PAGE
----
Voting Rights and Index Inclusion

This post is based on a publication from BlackRock, Inc. Related research from the Program on Corporate Governance includes The Untenable Case for Perpetual Dual-Class Stock by Lucian Bebchuk and Kobi Kastiel (discussed on the Forum here).

BlackRock is a strong advocate for equal voting rights for all shareholders. However, we disagree with index providers’ recent decisions to exclude certain companies from broad market indices due to governance concerns. Those decisions could limit our index-based clients’ access to the investable universe of public companies and deprive them of opportunities for returns.

Policymakers, not index providers, should set equity investing and corporate governance standards. BlackRock supports the creation of regulatory regimes that increase financial market transparency, protect investors, and facilitate responsible growth of capital markets.

While we understand entrepreneurs’ desire to maintain control of their company following an initial public offering, we believe that shareholders should have a say in critical decisions. Short of regulatory changes or revised listing standards related to capital structures and proxy voting rights, BlackRock believes that companies should receive shareholder approval of their capital structure on a periodic basis via a management proposal on the company’s proxy. As part of the proposal, the board should explain why the current capital structure is best for the company and its shareholders. The proposal should give shareholders the opportunity to affirm the current structure or convert it to a one share, one vote framework. Boards should approach this undertaking with an appreciation of their business cycle and long-term value creation. As such, the management proposal should disclose the frequency over which this issue would be voted on by shareholders, potentially between every five to ten years.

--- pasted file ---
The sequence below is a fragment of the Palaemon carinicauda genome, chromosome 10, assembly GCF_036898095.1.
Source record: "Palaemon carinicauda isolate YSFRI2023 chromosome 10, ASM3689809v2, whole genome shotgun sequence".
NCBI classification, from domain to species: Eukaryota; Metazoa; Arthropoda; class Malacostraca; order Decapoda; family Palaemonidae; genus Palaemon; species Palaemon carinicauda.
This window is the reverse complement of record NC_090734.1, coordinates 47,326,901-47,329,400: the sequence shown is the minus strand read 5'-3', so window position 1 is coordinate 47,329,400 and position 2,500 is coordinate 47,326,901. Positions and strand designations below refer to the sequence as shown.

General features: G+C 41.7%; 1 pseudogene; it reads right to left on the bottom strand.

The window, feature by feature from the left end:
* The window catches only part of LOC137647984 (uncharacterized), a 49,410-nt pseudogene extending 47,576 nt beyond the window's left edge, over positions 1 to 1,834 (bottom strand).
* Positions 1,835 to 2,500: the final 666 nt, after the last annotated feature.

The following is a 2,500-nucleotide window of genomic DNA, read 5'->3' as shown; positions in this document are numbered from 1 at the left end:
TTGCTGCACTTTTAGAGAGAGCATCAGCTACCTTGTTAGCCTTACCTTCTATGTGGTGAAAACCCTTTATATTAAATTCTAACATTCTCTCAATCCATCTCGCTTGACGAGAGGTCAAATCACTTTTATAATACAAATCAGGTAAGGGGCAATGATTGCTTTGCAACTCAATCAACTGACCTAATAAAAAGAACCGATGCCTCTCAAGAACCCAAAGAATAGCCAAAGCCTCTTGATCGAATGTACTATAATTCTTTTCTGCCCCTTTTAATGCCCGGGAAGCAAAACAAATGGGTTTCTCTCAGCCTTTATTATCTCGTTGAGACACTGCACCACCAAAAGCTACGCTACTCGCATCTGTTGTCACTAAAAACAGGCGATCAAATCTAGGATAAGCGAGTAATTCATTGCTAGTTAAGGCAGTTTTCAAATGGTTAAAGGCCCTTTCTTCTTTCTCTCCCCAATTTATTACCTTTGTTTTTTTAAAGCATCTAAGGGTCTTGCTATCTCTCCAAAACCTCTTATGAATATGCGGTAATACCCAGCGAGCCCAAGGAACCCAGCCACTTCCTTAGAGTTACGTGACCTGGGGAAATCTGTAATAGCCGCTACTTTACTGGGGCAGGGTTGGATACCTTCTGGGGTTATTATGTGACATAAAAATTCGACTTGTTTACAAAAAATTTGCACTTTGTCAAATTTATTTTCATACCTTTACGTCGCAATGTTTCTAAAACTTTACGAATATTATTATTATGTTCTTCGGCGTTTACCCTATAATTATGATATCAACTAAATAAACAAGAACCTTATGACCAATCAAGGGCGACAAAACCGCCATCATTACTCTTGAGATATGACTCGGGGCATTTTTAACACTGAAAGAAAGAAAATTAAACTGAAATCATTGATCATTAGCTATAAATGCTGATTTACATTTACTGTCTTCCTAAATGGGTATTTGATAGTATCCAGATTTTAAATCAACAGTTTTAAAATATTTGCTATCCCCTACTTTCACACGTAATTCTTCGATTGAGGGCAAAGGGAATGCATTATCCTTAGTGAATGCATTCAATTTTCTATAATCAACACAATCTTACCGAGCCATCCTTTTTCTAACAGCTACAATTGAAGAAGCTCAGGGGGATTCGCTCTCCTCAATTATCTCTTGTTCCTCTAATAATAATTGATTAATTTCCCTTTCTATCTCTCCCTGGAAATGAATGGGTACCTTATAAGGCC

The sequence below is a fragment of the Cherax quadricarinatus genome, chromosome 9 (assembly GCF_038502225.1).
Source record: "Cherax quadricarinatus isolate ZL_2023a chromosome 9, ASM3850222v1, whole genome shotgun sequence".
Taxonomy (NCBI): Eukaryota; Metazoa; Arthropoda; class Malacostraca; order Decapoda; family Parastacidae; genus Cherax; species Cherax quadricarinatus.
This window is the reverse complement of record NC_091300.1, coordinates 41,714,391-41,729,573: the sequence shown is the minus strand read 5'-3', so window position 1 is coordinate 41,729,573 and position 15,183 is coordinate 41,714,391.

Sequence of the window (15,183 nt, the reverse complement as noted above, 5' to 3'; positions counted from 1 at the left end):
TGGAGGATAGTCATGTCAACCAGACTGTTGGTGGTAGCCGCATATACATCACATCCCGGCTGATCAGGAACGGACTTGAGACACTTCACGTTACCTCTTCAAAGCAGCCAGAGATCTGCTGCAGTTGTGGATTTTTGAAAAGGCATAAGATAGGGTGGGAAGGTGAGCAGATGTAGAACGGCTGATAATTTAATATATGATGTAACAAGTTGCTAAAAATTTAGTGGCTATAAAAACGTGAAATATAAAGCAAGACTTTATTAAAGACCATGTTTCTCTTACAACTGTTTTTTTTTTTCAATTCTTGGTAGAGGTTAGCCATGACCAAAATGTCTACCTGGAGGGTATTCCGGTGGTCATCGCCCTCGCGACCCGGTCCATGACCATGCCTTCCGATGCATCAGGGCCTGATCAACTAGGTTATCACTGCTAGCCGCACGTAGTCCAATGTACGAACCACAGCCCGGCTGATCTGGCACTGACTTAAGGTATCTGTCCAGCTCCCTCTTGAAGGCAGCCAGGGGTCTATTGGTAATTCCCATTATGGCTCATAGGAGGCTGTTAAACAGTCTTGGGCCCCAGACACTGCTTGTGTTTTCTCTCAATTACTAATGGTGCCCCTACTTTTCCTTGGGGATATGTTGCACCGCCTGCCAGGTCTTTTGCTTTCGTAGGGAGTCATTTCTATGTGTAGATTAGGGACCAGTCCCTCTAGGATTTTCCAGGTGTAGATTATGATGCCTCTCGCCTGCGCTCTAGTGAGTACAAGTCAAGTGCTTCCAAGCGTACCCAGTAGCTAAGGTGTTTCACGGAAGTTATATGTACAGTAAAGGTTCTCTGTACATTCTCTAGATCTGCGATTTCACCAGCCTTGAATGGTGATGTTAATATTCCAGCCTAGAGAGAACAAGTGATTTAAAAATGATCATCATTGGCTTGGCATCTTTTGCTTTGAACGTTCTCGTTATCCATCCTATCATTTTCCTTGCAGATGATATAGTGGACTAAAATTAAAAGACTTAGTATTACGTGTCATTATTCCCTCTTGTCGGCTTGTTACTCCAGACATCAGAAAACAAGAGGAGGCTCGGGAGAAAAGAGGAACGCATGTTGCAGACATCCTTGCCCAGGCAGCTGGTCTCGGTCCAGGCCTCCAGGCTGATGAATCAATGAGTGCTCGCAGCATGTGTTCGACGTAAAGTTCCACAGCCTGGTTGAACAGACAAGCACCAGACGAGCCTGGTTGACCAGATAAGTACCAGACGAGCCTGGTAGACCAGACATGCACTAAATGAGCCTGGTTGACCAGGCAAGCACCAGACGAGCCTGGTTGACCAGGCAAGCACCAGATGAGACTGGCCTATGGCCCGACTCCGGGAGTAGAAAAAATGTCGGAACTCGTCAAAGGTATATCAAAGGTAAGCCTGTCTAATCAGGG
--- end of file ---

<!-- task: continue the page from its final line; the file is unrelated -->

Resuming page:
For companies with dual or multi-class capital structures, we also believe that companies should equalize shareholder voting rights on key proxy decisions where conflicts might be present, such as executive pay or related-party transactions.

We look forward to driving the policy debate around voting rights towards a solution that provides appropriate accountability to investors while also encouraging capital formation and opportunities for long-term value creation that will benefit our clients.

Additional Information:

We believe index providers should make every effort to reflect the investable marketplace in the broad benchmark indices they produce. In our view, benchmark indices should be as expansive and diverse as the underlying industries and economies whose performance they seek to capture. This inclusive approach better facilitates investors’ using benchmark indices and aligns with the diversity of public equity investors’ objectives.

At the same time, index providers should offer a range of bespoke indices, some of which may include or exclude certain securities across a variety of financial characteristics and/or environmental, social and governance factors, thus allowing investors to reflect their individual preferences.

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